Agrippina at the Royal Opera House features a parade of gowns worthy of any world-leading fashion week. It may sound trivial to start with the costumes for Barrie Kosky's production, but these expressions of personality are deeply woven into the production's thinking, and other characters overlook these power dresses at their peril. Besides, who doesn't need a bit of unashamed beauty in these ugly times?
So thank you, Klaus Bruns, costume designer on Handel's opera of ambition and revenge, making your Covent Garden debut. Please come again.
Joyce DiDonato as Agrippina has plans for son Nerone (Franco Fagioli). Photo: Bill Cooper
No strangers to Covent Garden, however, the lucky wearers of these ravishing creations. In the title role, mezzo-soprano Joyce DiDonato (in black, black and white, black and gold, black tuxedo, leaning towards Givenchy) defies the dictionary. There aren't enough words to describe this consummate performance. In the title role as a power-mad seductress, she darts cheetah-like through Handel's high-energy score, every note a bobby-dazzler, every phrase a poem.
Making light of technical demands is the hallmark of this production, in which Kosky uses every means possible to flesh out Handel's characters. He is helped by an unusually successful libretto. Handel wrote Agrippina towards the end of a prolonged stay in Italy. The opera had its premiere in Venice in 1709, and was his first notable operatic success.
And so a somewhat unbelievable story, of considerable complexity, is honed into a magnificent piece of musical drama. Agrippina believes her emperor husband Claudio to have drowned, and loses no time in installing her whinging mummy's boy Nerone as his successor. Nerone is sung by Argentinian Franco Fagioli, with more tattoos and metalwork than hair, and a discomforting resemblance to Dominic Cummings. The exceptional altitude of Fagioli's counter-tenor voice is famed, and his tendency to sound like an indignant duchess suits his prickly Nerone.
Lucy Crowe and Iestyn Davies as Poppea and Ottone. Photo: Bill Cooper
Claudio has, in fact, been saved from the waves by noble Ottone, and promised the same crown in recompense. Pained and conflicted, Iestyn Davies's elegant Ottone cares more for Poppea than for power. Lucy Crowe (in bigger frocks with every scene, culminating in a yellow, Dior-ish ski-slope of ruffles) humiliates Claudio, who adores her, a fact well-known to vengeful Agrippina.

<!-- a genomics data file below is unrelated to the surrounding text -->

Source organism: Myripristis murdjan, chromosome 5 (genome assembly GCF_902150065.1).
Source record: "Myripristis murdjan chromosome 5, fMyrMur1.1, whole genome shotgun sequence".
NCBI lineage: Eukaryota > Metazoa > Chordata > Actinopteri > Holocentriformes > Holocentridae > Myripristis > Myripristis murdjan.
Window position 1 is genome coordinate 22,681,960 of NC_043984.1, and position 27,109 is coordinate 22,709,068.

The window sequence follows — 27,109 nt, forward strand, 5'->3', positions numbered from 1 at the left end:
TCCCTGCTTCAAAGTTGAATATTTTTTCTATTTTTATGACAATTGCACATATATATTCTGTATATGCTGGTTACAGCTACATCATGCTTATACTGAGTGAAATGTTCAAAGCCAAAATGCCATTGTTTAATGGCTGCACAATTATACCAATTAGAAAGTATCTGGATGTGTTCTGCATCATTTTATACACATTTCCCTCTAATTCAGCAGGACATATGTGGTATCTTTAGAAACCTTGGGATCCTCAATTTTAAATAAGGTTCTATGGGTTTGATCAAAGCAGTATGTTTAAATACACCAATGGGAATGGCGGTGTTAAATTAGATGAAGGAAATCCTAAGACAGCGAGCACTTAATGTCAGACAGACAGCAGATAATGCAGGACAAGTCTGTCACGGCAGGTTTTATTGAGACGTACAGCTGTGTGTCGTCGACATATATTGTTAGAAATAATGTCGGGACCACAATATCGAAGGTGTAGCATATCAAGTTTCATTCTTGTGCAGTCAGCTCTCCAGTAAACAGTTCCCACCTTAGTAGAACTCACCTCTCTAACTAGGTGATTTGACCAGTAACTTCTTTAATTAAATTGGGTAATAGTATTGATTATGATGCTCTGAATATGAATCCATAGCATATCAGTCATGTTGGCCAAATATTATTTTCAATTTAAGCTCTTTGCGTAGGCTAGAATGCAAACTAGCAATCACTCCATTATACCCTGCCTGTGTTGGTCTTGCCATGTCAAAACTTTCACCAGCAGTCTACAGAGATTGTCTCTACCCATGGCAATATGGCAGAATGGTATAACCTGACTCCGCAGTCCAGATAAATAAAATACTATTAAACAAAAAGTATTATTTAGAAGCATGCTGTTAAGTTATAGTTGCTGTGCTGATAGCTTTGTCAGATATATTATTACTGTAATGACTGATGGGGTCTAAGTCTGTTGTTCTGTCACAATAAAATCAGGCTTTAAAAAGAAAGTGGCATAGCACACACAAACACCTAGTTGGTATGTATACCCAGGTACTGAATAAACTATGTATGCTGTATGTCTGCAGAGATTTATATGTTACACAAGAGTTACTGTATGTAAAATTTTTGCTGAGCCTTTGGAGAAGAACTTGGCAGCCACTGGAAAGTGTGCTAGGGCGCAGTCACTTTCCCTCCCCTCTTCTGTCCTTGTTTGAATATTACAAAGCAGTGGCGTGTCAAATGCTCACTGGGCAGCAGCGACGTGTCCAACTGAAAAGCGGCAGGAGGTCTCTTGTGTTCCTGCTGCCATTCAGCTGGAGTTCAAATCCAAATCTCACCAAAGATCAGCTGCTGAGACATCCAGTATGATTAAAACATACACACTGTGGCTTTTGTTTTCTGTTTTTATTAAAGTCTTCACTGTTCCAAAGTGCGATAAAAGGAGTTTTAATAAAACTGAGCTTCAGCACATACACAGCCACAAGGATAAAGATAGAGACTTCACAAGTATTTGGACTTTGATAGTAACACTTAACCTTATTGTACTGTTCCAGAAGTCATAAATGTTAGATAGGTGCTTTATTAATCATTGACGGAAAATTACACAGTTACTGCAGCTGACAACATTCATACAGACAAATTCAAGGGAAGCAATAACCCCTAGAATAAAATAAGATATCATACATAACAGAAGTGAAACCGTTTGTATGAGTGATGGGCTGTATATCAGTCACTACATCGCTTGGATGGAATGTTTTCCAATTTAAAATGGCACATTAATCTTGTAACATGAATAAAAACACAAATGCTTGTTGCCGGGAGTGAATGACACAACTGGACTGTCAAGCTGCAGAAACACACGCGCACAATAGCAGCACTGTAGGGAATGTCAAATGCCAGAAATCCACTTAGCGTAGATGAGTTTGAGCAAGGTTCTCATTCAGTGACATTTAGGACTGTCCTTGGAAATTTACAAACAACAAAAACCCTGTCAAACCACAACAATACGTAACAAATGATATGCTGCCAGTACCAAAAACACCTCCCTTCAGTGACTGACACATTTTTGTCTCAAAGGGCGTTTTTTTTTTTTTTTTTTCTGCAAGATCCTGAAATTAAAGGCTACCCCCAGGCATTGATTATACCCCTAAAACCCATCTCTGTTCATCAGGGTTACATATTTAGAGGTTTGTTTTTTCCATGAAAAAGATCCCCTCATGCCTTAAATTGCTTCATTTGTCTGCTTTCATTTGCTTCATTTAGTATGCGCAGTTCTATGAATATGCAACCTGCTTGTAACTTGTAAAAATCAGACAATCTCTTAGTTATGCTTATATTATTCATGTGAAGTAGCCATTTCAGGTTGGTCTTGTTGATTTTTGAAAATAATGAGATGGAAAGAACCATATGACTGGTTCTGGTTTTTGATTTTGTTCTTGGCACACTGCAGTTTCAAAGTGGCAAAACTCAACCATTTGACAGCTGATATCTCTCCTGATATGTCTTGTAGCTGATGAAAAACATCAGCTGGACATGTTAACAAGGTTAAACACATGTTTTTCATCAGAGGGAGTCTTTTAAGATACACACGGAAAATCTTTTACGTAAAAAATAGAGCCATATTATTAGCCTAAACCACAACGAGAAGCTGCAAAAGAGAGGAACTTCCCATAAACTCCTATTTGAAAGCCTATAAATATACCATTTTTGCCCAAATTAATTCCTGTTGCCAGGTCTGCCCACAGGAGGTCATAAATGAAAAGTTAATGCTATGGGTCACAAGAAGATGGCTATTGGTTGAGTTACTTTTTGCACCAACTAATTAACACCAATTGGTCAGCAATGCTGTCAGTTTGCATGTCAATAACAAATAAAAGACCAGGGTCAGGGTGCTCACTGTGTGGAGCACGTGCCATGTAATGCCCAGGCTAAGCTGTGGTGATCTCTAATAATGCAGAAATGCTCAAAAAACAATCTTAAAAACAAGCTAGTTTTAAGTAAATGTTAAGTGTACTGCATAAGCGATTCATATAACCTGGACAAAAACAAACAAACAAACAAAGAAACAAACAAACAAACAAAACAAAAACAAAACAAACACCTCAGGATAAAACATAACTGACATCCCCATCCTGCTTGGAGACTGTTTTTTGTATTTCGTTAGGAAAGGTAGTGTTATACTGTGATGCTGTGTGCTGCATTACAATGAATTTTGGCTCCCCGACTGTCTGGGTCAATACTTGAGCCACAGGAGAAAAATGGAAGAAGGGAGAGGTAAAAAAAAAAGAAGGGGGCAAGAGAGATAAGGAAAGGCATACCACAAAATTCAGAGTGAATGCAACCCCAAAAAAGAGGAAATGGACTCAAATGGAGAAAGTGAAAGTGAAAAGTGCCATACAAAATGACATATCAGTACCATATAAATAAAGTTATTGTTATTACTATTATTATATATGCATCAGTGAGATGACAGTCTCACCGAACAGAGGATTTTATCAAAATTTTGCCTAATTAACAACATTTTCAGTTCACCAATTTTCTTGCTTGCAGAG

Also trying his luck with Poppea is Nerone, aroused from his sulk by the promise of sex. With all three suitors in Poppea's rooms, a classic bedroom farce ensues, with trousers down all round and Poppea firmly in charge. This really is an opera where the two women have the upper hand. No wonder every man falls for Lucy Crowe's Poppea, with her come-hither voice and enthusiastic sensuality.
DiDonato's seductive Agrippina uses every trick in the book, too, enlisting every useful male with her knowing charms. Only towards the end of the long power play does Agrippina visibly tire of playing the sexbomb, until re-energised by a new hatred.
Poppea (Lucy Crowe) orchestrates a bedroom farce. Photo: Bill Cooper
Italian bass Gianluca Buratto, makes an amusing ROH debut as Claudio. Italian bass Andrea Mastroni as Pallante and American countertenor Eric Jurenas as Narciso are the Rosencrantz and Guildenstern of opera, eager pawns in the game. Bolivian bass José Coca Loza make his ROH debut's as Claudio's sidekick Lesbo.
Maxim Emelyanychev conducts from the keyboard an Orchestra of the Age of Enlightenment on scintillating form. Notable here are the frisky harpsichord work of Steven Devine and the heart-breaking oboe-playing of Leo Duarte.
The opera unfolds in designer Rebecca Ringst's shape-shifting units of a pre-fab block. Venetian blinds raise and lower and panels part to reveal and conceal rooms, corridors and vertiginous stairs, a labyrinthine metaphor for the devious shenanigans in play.
Kosky made his ROH debut in the 2016/17 season directing Shostakovich's The Nose and returned in the 2017/18 season with Carmen, already much revived. With virtuoso performances all round, this exploration of the destructive nature ambition takes on a new topicality. You don't have to look far to find other ruthless blonds at the top. But you'll have more fun with Agrippina.
Counter-tenor Iestyn Davies sings the role of Ottone in Agrippina
Agrippina is sung in Italian with English surtitles. Futher performances are on 30 Sept; 4, 7, 11 Oct. It is a co-production with Bavarian State Opera, Munch; Dutch National Opera, Amsterdam; Hamburg State Opera; and Palau de les Arts Reina Sofia, Valencia
|What||Agrippina, Royal Opera House review|
|Where||Royal Opera House, Bow Street, Covent Garden, London, WC2E 9DD | MAP|
|Nearest tube||Covent Garden (underground)|
23 Sep 19 – 11 Oct 19, six performances
|Website||Click here for more information and booking|